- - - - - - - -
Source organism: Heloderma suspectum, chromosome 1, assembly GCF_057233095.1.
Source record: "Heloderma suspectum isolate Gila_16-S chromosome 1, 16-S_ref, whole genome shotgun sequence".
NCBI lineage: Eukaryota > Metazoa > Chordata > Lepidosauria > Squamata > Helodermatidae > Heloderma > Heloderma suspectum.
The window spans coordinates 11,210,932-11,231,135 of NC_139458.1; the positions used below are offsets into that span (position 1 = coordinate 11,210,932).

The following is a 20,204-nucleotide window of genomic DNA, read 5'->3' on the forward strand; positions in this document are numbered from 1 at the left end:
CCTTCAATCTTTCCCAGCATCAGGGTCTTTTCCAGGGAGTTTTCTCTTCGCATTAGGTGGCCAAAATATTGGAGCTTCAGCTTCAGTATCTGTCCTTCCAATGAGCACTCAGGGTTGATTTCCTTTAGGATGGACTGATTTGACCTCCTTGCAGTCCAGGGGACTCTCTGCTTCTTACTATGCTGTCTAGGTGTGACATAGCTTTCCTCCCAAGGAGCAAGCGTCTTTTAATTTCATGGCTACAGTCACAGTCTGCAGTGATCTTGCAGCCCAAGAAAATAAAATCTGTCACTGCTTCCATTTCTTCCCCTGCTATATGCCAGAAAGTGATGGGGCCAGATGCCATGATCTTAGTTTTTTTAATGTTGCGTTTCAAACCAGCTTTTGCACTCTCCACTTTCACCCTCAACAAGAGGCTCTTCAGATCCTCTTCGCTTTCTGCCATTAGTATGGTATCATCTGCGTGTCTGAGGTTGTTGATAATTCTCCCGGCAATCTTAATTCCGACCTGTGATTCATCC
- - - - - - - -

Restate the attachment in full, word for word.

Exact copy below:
Source organism: Heloderma suspectum, chromosome 1, assembly GCF_057233095.1.
Source record: "Heloderma suspectum isolate Gila_16-S chromosome 1, 16-S_ref, whole genome shotgun sequence".
NCBI lineage: Eukaryota > Metazoa > Chordata > Lepidosauria > Squamata > Helodermatidae > Heloderma > Heloderma suspectum.
The window spans coordinates 11,210,932-11,231,135 of NC_139458.1; the positions used below are offsets into that span (position 1 = coordinate 11,210,932).

The following is a 20,204-nucleotide window of genomic DNA, read 5'->3' on the forward strand; positions in this document are numbered from 1 at the left end:
CCTTCAATCTTTCCCAGCATCAGGGTCTTTTCCAGGGAGTTTTCTCTTCGCATTAGGTGGCCAAAATATTGGAGCTTCAGCTTCAGTATCTGTCCTTCCAATGAGCACTCAGGGTTGATTTCCTTTAGGATGGACTGATTTGACCTCCTTGCAGTCCAGGGGACTCTCTGCTTCTTACTATGCTGTCTAGGTGTGACATAGCTTTCCTCCCAAGGAGCAAGCGTCTTTTAATTTCATGGCTACAGTCACAGTCTGCAGTGATCTTGCAGCCCAAGAAAATAAAATCTGTCACTGCTTCCATTTCTTCCCCTGCTATATGCCAGAAAGTGATGGGGCCAGATGCCATGATCTTAGTTTTTTTAATGTTGCGTTTCAAACCAGCTTTTGCACTCTCCACTTTCACCCTCAACAAGAGGCTCTTCAGATCCTCTTCGCTTTCTGCCATTAGTATGGTATCATCTGCGTGTCTGAGGTTGTTGATAATTCTCCCGGCAATCTTAATTCCGACCTGTGATTCATCC